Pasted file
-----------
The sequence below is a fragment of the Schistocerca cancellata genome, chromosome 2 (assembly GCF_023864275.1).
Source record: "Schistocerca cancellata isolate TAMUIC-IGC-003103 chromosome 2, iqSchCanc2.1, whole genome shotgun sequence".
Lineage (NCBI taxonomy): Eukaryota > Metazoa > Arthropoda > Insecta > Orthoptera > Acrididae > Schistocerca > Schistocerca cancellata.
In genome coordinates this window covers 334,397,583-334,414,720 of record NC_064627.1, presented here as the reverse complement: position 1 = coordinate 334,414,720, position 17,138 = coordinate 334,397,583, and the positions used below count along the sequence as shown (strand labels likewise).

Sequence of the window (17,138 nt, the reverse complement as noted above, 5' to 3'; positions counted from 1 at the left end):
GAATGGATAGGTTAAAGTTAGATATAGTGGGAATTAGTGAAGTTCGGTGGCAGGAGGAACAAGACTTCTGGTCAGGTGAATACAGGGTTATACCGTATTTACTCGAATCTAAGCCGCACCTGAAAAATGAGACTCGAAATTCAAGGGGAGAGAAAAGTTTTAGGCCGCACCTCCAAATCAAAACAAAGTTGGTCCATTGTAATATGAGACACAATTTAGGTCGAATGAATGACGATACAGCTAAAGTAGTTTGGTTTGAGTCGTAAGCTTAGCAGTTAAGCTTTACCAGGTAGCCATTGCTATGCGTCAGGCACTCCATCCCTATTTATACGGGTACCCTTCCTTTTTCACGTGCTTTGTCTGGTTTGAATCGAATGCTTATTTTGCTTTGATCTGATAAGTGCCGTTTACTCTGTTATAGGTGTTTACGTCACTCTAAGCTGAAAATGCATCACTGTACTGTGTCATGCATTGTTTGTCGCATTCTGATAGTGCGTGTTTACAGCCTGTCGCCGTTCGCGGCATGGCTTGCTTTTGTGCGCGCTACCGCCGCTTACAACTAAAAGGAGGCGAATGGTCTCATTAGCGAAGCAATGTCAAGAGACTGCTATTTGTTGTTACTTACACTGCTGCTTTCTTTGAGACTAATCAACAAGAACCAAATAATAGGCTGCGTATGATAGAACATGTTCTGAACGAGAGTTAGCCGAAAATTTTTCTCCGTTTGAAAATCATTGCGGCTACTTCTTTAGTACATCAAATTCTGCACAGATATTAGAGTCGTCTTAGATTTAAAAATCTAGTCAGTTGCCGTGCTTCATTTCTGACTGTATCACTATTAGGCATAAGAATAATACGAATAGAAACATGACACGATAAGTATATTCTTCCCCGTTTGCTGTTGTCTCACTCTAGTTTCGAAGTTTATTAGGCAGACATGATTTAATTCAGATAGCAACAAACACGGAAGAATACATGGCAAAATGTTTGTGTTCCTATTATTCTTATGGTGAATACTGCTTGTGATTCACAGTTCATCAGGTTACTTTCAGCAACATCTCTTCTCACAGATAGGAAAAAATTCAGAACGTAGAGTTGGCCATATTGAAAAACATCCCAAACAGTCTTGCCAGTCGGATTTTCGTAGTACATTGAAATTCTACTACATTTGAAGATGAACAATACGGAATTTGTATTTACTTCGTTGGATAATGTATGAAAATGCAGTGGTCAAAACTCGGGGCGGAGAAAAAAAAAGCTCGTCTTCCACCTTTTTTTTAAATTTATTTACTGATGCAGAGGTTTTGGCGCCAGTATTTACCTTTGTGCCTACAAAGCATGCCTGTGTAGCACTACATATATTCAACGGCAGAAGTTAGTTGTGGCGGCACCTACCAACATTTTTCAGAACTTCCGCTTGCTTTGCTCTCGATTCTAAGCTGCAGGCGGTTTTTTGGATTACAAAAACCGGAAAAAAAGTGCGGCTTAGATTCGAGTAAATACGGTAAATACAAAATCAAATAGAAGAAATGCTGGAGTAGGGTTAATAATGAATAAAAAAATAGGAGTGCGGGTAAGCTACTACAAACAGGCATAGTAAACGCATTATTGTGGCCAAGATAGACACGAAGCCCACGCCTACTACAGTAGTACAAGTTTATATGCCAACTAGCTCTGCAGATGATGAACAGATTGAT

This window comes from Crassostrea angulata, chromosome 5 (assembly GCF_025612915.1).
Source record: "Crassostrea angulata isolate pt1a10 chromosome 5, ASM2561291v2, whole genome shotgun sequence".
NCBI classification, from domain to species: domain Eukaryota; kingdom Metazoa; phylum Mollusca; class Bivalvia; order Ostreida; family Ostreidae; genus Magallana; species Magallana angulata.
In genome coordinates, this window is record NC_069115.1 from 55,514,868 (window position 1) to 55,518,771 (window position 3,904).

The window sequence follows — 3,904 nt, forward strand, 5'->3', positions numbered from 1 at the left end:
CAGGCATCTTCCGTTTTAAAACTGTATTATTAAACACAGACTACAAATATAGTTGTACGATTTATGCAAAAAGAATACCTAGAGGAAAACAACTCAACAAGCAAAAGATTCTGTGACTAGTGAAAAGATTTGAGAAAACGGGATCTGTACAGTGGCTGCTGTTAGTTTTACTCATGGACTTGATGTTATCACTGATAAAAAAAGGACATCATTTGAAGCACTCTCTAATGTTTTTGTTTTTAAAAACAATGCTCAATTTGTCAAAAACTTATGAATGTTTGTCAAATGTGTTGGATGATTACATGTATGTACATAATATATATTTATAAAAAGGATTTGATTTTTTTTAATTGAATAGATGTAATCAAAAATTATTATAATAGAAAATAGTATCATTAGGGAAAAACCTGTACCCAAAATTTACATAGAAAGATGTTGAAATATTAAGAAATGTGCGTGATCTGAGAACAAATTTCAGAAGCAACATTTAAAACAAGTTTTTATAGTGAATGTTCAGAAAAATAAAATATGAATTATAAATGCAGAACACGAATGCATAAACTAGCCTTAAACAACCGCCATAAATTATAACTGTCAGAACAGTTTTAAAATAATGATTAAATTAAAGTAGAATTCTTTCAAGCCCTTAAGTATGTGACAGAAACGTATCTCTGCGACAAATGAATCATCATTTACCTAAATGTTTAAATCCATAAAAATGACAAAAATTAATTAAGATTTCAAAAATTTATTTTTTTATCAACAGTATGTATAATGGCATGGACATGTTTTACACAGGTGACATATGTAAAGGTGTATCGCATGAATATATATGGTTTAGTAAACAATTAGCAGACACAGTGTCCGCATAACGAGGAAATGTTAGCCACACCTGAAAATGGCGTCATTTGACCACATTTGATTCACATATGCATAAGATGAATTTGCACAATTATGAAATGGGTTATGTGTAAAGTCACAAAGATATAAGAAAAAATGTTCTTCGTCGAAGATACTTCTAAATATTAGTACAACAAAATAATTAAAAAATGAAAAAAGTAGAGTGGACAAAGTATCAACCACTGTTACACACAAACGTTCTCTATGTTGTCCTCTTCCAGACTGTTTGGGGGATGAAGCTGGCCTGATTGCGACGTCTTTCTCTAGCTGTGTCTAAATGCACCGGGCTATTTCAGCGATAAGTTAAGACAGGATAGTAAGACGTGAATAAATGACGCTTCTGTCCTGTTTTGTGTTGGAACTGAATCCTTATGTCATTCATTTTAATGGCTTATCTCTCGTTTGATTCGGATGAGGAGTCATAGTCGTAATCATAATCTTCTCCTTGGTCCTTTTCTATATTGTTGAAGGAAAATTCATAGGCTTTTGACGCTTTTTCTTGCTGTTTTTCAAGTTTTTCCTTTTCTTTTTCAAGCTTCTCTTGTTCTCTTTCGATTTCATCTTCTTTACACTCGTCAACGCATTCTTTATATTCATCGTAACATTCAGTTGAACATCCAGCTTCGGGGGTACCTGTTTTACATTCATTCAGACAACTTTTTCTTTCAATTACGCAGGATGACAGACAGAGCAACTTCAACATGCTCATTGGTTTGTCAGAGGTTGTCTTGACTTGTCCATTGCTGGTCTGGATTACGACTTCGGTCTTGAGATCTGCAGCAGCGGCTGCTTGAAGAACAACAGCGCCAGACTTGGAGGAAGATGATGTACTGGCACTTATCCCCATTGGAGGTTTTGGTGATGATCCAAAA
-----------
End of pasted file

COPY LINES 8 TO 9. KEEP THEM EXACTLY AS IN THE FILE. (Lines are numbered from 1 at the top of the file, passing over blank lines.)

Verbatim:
Source record: "Crassostrea angulata isolate pt1a10 chromosome 5, ASM2561291v2, whole genome shotgun sequence".
NCBI classification, from domain to species: domain Eukaryota; kingdom Metazoa; phylum Mollusca; class Bivalvia; order Ostreida; family Ostreidae; genus Magallana; species Magallana angulata.